Agastache and Salvias forum

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Anise Hyssop of the Day: Agastache (Agastache mexicana 'Red Fortune') by Marilyn Jun 19, 2019 8:03 PM 1
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Anise Hyssop of the Day: Anise Hyssop (Agastache rugosa 'Heronswood Mist') by Marilyn Jun 18, 2019 6:11 PM 1
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Salvias in the container garden by Gerris2 Jun 18, 2019 4:48 PM 12
Anise Hyssop of the Day: Anise Hyssop (Agastache 'Velvet Crush') by Marilyn Jun 17, 2019 6:15 PM 1
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Anise Hyssop of the Day: Wild Hyssop (Agastache cana 'Heather Queen') by Marilyn Jun 17, 2019 5:52 PM 1
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Anise Hyssop of the Day: Anise Hyssop (Agastache rugosa) by Marilyn Jun 15, 2019 6:12 PM 1
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Salvia oxyphora by Gerris2 Jun 15, 2019 8:27 AM 167
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Anise Hyssop of the Day: Hybrid Hummingbird Mint (Agastache Acapulco® Deluxe Ro by Marilyn Jun 14, 2019 7:40 PM 1
Anise Hyssop of the Day: Hybrid Hummingbird Mint (Agastache Acapulco® Deluxe Ca by Marilyn Jun 14, 2019 7:31 PM 1
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What Are You Going To Buy For 2019? by Marilyn Jun 14, 2019 7:19 PM 101
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Anise Hyssop of the Day: Mexican Giant Hyssop (Agastache mexicana Acapulco® Ora by Marilyn Jun 12, 2019 10:02 PM 1
Salvia 'Roman Red' by Marilyn Jun 1, 2019 10:59 PM 4
Dwarf Hummingbird Mint (Agastache Kudos™ Red) by Marilyn May 30, 2019 11:11 PM 4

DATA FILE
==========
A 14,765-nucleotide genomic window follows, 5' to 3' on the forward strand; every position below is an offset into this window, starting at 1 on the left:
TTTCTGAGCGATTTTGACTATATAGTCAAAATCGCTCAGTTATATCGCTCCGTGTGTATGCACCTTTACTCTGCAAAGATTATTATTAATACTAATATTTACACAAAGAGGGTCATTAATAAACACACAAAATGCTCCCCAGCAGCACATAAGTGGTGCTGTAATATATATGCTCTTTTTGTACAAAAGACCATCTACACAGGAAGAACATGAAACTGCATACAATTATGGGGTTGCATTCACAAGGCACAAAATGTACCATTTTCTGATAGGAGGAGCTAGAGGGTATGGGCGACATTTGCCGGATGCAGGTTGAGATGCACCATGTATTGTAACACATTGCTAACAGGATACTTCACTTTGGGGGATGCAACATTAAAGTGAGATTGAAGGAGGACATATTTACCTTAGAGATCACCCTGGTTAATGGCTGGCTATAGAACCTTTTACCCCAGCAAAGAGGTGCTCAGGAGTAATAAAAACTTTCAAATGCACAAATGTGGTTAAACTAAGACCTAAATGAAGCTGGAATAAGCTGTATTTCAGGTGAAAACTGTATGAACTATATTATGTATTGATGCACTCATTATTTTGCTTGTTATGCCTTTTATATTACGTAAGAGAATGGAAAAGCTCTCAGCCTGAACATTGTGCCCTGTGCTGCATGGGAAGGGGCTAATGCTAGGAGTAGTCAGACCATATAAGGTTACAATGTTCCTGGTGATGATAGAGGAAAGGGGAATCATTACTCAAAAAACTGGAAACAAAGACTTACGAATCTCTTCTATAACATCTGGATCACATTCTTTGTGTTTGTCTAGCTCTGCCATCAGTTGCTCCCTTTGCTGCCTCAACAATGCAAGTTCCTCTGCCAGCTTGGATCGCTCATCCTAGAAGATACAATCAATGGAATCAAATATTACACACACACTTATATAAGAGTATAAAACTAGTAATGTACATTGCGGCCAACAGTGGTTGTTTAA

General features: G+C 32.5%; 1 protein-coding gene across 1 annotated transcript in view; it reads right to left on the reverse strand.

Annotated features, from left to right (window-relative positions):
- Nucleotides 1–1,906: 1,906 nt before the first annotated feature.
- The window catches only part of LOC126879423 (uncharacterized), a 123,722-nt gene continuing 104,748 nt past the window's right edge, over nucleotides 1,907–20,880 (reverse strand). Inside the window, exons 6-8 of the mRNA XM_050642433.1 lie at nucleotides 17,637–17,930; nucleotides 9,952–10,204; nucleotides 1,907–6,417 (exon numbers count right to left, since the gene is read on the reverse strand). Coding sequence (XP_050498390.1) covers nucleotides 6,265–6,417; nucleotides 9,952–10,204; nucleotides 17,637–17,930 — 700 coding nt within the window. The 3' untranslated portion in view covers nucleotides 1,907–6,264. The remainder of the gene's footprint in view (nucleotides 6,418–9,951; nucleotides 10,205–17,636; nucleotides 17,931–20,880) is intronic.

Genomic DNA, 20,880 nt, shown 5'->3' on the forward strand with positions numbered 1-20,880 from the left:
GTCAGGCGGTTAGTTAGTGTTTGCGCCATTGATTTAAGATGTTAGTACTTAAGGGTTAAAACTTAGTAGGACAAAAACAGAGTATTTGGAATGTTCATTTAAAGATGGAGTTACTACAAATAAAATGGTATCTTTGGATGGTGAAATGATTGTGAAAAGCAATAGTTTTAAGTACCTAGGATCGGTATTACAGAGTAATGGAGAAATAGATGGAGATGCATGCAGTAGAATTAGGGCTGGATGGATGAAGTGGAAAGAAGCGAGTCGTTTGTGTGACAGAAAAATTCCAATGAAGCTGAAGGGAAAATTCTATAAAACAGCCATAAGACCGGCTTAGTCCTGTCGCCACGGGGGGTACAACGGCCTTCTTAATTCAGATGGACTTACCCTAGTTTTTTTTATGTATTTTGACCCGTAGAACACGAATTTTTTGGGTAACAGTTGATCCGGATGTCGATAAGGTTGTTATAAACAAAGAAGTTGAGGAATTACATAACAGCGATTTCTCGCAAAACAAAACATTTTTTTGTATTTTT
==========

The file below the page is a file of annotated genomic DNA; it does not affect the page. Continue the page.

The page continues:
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Canadian Salvia Lover by karimari May 29, 2019 6:21 PM 8
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2017 Salvia volunteers by jg0613 May 20, 2019 7:47 PM 12
Odd foliage on Salvia Rockin'® Fuchsia? by Danita May 3, 2019 1:00 PM 7
The Joys of Collecting Salvias by zuzu Apr 21, 2019 10:51 PM 97
Change to Agastache Plant of the Day For Awhile by Marilyn Apr 17, 2019 6:50 PM 0
Can't wait to grow for next season! by Gerris2 Feb 24, 2019 6:01 PM 17
The Sultan of Salvias: Dr. Richard ("Rich") Dufresne Passes Away by Marilyn Dec 19, 2018 2:23 PM 4

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Recent photos from our
Salvias database:

Recent comments from our
Salvias database:

Talking about Rosemary (Salvia rosmarinus 'Carollina'), Marilyn wrote:

A 2019 Xera Plants introduction.

[ Post Reply ]

Talking about Salvia 'Otahal', woodlandsgram wrote:

I live in southeast Texas and this plant excels in our climate and weather conditions. It blooms just about all year and so far has been pest free.I started with one plant and then could not find any more. The manager of the garden center where I purchased it told me to try to root some cuttings, which I did, and I now have 5 healthy plants. It is great in a pollinator garden- the bees love it.

[ Post Reply ]

Talking about Scarlet Sage (Salvia splendens), ILPARW wrote: